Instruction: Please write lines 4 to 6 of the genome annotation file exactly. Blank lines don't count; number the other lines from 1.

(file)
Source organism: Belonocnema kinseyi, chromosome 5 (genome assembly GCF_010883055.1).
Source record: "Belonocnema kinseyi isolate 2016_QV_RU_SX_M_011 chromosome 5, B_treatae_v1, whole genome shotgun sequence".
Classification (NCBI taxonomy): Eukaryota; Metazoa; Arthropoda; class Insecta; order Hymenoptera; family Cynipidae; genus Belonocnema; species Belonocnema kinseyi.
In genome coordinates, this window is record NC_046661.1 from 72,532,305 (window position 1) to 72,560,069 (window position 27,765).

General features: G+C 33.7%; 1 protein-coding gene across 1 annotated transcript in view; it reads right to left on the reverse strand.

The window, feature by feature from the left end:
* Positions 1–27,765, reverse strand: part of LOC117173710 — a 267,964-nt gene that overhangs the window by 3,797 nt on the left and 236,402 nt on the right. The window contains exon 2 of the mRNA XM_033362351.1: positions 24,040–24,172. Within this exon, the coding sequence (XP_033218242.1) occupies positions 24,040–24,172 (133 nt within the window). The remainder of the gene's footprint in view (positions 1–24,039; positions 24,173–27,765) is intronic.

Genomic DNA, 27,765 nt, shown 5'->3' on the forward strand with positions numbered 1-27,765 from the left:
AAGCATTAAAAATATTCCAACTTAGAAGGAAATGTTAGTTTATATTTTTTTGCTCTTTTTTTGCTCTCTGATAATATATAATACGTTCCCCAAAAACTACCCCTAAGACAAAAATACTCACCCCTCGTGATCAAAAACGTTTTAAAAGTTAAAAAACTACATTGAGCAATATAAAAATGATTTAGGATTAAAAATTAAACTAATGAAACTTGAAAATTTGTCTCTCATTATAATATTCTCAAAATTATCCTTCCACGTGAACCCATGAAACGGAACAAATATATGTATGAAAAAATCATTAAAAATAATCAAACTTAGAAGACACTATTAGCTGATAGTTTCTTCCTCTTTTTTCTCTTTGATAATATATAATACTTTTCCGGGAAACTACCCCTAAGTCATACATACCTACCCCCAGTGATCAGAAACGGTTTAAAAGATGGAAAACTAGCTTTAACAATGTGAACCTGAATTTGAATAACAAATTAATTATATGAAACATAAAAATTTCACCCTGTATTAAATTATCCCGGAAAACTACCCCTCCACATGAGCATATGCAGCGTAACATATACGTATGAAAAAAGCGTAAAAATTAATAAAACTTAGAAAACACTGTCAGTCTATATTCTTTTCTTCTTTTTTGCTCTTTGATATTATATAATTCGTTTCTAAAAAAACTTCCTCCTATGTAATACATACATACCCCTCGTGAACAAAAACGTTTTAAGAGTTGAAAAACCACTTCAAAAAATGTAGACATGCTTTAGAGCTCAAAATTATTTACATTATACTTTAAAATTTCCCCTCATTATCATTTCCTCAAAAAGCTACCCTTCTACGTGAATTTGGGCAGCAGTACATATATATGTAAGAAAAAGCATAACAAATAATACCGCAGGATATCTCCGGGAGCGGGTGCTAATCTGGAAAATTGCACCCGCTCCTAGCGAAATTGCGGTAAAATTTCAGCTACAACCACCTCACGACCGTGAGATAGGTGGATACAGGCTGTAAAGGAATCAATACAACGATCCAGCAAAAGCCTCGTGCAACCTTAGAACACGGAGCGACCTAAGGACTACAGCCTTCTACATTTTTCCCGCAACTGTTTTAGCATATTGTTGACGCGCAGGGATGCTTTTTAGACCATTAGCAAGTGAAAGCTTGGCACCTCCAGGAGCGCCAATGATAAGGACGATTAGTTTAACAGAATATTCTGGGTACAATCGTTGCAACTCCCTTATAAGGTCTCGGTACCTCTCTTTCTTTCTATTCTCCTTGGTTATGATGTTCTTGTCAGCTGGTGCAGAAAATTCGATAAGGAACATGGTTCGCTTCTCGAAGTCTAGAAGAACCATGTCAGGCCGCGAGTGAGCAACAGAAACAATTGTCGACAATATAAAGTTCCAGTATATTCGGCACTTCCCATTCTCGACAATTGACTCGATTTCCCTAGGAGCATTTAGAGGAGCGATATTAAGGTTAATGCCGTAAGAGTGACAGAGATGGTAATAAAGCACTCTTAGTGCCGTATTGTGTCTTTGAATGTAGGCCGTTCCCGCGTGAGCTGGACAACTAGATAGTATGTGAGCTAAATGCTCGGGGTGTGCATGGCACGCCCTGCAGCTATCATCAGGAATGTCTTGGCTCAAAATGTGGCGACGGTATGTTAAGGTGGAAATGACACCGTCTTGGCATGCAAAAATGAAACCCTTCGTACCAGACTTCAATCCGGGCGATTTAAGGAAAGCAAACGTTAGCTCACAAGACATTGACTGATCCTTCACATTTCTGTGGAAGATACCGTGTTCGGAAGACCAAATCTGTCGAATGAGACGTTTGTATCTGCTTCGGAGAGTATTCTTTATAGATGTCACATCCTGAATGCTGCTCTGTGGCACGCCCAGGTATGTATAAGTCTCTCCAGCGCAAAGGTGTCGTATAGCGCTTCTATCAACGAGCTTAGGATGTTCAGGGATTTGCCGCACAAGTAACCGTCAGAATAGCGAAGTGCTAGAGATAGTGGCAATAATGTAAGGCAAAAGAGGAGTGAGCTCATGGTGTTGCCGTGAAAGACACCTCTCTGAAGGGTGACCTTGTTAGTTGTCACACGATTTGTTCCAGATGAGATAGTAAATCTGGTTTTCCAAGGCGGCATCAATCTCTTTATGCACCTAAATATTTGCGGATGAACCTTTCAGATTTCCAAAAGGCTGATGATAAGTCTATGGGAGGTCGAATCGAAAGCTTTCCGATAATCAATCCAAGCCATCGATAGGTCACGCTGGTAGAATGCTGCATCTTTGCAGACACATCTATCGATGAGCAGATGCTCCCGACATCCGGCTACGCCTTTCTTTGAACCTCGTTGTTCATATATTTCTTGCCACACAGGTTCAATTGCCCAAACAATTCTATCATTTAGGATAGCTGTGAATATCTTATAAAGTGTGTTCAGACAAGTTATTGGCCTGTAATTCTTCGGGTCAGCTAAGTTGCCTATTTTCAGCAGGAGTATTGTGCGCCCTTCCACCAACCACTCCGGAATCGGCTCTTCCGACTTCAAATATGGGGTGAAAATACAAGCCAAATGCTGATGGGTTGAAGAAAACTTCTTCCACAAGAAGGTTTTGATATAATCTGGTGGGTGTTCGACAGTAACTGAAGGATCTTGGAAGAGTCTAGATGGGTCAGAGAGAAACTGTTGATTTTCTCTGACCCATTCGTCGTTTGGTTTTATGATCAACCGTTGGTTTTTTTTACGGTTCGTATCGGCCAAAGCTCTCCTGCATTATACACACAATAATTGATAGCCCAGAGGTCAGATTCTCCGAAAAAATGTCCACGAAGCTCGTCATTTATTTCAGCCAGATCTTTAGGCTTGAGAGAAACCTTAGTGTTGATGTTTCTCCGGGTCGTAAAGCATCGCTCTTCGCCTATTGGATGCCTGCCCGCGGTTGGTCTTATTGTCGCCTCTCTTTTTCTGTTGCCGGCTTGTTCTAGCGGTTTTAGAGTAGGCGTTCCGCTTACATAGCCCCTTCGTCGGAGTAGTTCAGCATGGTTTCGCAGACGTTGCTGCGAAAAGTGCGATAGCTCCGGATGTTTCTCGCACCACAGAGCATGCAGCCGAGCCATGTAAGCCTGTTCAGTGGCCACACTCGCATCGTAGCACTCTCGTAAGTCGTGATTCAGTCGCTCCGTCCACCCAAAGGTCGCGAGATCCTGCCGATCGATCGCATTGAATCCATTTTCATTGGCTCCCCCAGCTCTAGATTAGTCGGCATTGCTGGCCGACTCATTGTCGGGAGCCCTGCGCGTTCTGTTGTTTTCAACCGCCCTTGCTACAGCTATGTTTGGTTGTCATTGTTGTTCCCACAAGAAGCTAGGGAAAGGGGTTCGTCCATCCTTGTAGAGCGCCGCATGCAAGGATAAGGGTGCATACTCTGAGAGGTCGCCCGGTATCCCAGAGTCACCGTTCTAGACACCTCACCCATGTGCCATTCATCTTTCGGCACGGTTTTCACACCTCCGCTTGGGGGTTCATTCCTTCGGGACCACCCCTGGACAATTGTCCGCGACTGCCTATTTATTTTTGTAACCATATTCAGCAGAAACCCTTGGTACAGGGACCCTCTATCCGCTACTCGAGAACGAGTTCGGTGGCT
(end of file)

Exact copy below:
In genome coordinates, this window is record NC_046661.1 from 72,532,305 (window position 1) to 72,560,069 (window position 27,765).

General features: G+C 33.7%; 1 protein-coding gene across 1 annotated transcript in view; it reads right to left on the reverse strand.

The window, feature by feature from the left end: